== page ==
As the weather still remains cold, we will be sure to go through a lot of antifreeze in the car. Just make sure that you handle it with care, store it safely away from the reach of your beloved pets and dispose of it properly because antifreeze is highly poisonous to both cats and dogs. Due to its sweet aroma and sweet taste, pets often ingest it accidentally.
Poisonous to: Cats, Dogs
Level of toxicity: Severe to fatal
Common signs to watch for:
- Excessive thirst or urination
- Halitosis (bad breath)
- Acute kidney failure
Antifreeze, which contains ethylene glycol (EG), is extremely dangerous to dogs and cats. Sources of ethylene glycol include automotive antifreeze (radiator coolant, which typically contains 95% ethylene glycol), windshield deicing agents, motor oils, hydraulic brake fluid, developing solutions for photography, paints, solvents, etc. As little as a tablespoon can result in severe acute kidney failure in dogs, while as little as 1 teaspoon can be fatal to cats. When dogs or cats are exposed to ethylene glycol, immediate treatment is necessary. Three stages of poisoning can be seen with ethylene glycol:
Stage 1: This occurs within 30 minutes to 12 hours, and looks similar to alcohol poisoning. Signs of walking drunk, drooling, vomiting, seizuring, and excessive thirst and urination may be seen.
Stage 2: This occurs within 12-24 hours post-exposure, and clinical signs seen to “resolve” when in fact more severe internal injury is still occurring.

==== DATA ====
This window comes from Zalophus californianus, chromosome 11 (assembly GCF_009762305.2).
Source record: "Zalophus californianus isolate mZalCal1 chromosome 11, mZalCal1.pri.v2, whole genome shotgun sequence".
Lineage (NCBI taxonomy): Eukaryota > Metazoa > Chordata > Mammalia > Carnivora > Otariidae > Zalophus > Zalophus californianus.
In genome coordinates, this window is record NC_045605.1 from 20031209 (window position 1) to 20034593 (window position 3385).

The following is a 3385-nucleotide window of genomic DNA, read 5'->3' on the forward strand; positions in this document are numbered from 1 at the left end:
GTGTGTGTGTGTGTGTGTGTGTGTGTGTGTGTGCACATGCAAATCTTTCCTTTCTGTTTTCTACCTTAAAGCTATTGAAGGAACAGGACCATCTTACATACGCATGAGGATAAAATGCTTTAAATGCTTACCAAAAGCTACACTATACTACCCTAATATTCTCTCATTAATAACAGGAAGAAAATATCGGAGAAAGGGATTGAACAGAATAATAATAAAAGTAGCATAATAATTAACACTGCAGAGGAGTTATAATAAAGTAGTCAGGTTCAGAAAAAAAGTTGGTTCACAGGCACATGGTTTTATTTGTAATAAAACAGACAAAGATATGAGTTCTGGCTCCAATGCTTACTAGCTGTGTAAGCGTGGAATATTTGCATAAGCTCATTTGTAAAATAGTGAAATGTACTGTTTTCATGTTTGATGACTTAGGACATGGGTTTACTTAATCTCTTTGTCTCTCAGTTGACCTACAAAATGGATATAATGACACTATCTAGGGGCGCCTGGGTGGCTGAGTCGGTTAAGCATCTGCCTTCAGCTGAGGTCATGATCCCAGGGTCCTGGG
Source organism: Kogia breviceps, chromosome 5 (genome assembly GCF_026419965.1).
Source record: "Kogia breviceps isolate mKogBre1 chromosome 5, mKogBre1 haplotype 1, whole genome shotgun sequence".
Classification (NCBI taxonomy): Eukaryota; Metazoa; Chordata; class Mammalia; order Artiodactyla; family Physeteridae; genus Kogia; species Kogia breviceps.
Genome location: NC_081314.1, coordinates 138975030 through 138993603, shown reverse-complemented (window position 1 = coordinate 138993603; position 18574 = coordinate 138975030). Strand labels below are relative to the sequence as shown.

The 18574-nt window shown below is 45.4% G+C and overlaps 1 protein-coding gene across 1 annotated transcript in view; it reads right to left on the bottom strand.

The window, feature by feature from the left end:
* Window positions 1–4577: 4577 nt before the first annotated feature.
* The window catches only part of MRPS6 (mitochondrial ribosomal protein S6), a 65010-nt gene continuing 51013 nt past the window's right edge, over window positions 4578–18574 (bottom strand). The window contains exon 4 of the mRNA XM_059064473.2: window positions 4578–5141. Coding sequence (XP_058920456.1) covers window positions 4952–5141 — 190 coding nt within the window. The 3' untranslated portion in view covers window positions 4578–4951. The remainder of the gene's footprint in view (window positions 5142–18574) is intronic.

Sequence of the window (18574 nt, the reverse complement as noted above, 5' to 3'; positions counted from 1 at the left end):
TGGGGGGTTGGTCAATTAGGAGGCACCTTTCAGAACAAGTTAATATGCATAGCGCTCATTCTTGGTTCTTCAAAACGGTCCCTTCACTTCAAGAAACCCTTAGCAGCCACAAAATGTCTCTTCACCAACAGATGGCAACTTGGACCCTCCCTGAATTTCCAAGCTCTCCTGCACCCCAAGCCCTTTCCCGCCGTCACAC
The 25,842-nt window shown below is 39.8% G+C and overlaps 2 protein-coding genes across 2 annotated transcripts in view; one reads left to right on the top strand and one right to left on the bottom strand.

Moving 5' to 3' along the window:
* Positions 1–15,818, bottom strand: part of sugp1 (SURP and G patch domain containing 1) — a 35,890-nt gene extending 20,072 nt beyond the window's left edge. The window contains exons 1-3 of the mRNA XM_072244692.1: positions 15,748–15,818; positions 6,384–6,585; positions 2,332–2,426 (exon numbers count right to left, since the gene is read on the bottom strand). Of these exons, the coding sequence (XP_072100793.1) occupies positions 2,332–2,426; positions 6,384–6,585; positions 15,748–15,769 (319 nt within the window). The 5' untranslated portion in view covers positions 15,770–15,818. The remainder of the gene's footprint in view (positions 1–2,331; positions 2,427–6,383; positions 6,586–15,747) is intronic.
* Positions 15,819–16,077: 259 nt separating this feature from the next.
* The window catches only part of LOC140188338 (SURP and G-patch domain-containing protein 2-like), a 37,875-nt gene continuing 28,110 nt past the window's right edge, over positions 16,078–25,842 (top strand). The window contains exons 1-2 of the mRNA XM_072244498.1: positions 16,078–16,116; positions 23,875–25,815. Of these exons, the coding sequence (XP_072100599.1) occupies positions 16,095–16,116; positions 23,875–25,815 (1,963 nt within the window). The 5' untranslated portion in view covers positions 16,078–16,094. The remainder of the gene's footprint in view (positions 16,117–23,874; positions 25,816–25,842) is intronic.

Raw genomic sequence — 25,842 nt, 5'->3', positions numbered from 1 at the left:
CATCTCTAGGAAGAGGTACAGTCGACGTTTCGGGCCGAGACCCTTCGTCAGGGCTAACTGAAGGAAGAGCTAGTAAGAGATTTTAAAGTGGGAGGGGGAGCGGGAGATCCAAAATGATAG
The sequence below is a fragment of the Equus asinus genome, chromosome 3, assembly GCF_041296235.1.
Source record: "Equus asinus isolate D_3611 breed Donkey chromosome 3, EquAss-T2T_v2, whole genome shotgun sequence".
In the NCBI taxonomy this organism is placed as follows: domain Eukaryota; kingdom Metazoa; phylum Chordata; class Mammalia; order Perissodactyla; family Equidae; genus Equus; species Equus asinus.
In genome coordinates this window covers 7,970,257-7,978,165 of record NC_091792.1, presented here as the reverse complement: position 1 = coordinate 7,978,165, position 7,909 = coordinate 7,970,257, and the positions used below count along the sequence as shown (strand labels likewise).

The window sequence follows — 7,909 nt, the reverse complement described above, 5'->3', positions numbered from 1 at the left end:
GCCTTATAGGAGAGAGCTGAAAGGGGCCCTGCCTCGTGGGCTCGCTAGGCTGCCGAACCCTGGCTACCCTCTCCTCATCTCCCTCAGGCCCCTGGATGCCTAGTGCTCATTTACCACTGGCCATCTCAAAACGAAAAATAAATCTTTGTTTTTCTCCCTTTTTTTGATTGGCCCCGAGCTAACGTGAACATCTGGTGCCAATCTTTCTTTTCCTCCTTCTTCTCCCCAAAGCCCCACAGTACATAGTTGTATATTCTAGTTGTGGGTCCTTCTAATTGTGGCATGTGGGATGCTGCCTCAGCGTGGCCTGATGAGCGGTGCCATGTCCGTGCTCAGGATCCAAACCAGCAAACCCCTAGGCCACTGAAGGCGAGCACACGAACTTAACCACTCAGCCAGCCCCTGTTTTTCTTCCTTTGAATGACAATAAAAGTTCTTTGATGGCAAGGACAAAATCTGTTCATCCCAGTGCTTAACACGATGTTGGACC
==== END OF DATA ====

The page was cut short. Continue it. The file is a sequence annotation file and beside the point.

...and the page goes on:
Stage 3: In cats, this stage occurs 12-24 hours after ethylene glycol exposure. In dogs, this stage occurs 36-72 hours post-ingestion. During this stage, severe acute kidney failure is occuring. Signs of inappetance, lethargy, drooling, halitosis (secondary to kidney failure), coma, depression, vomiting, and seizures may be seen.
Treatment for ethylene glycol poisoning includes the antidote fompeizole (also known as 4-MP) or ethanol. The antidote, fomepizole (also known as 4-MP), is expensive but life-saving when administered to dogs within the first 8-12 hours of ingestion. In cats, the antidote must be administered within 3 hours of ingestion to be effective; after this time period, ethylene glycol poisoning is almost 100% fatal without hemodialysis. Aggressive therapy is necessary to survive.
How to keep your pets safe:
- Switch to a brand of antifreeze that contains propylene glycol instead of ethylene glycol.
- Keep antifreeze sealed and away from animals; clean up spills completely, and fix any leaks immediately.
- Don’t allow your pet to wander unattended near driveways, roads, garages, or other places where she could come into contact with antifreeze.
- Keep other products that contain ethylene glycol—like paint, cosmetics and novelty snow globes—out of the reach of animals, as well as any product of which you are not certain of the ingredients.
- Monitor your pet for strange behavior. If you think she may have ingested antifreeze, take her to a veterinarian immediately.
Information courtesy of the Pet Poison Helpline and The Humane Society of the United States.